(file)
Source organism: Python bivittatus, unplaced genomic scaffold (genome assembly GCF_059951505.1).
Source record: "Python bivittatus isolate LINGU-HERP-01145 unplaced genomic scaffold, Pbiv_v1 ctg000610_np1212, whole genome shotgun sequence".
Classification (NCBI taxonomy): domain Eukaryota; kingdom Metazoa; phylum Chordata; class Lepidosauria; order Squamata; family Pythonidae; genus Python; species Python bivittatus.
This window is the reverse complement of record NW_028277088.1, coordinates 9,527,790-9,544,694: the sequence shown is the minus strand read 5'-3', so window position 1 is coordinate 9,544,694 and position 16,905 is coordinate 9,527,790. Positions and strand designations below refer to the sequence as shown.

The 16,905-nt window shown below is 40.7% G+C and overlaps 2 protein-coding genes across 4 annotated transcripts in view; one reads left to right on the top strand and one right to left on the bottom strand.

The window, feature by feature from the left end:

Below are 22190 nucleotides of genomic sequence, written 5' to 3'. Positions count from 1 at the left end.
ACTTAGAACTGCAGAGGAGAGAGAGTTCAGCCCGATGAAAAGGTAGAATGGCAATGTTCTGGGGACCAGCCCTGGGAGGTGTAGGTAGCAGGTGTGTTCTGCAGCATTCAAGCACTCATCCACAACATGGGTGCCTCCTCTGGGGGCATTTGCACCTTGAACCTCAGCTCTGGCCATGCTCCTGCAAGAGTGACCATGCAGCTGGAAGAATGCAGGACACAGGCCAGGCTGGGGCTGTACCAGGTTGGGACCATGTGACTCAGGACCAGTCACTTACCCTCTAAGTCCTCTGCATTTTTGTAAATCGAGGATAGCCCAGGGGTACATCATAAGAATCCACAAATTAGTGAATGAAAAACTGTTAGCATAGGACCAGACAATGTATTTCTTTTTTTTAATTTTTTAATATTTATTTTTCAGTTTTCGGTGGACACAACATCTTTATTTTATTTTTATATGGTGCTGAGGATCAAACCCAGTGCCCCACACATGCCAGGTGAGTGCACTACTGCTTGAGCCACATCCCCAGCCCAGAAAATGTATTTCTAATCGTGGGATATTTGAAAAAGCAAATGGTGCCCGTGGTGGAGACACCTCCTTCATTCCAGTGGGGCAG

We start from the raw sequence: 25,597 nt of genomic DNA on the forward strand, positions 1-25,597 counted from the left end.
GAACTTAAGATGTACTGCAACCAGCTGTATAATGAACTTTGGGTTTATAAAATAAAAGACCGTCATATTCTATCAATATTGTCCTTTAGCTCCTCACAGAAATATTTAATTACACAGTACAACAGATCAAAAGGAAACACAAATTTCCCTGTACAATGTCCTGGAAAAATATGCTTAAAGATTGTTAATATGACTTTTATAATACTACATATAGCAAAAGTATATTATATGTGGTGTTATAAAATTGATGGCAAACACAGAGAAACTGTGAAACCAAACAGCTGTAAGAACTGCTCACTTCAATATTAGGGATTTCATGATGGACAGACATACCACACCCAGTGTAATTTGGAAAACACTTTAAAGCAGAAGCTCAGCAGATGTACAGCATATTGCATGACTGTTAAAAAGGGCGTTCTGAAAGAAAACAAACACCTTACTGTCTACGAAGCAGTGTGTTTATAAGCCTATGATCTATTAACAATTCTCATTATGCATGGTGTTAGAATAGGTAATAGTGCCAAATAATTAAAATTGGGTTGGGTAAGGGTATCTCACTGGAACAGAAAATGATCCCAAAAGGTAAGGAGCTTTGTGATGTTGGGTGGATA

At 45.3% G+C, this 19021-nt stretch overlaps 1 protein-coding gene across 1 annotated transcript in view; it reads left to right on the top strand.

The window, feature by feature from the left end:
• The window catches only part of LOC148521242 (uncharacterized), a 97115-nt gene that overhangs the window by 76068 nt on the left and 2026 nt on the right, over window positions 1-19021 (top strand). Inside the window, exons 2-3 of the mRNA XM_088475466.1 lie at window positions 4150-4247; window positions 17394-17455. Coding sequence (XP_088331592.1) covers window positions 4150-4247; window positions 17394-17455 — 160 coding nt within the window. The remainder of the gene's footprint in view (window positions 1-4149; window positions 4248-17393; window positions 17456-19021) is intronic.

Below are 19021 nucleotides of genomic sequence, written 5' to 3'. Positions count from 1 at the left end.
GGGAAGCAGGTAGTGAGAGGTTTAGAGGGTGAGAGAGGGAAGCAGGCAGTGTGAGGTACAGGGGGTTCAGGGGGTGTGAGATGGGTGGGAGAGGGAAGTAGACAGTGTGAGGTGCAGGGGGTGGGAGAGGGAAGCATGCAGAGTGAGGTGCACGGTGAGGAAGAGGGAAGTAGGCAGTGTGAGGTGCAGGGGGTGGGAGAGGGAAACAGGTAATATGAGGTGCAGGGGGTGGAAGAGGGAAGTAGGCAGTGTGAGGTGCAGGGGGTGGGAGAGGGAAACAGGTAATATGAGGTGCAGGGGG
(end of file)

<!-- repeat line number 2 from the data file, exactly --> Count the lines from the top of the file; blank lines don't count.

Source record: "Python bivittatus isolate LINGU-HERP-01145 unplaced genomic scaffold, Pbiv_v1 ctg000610_np1212, whole genome shotgun sequence".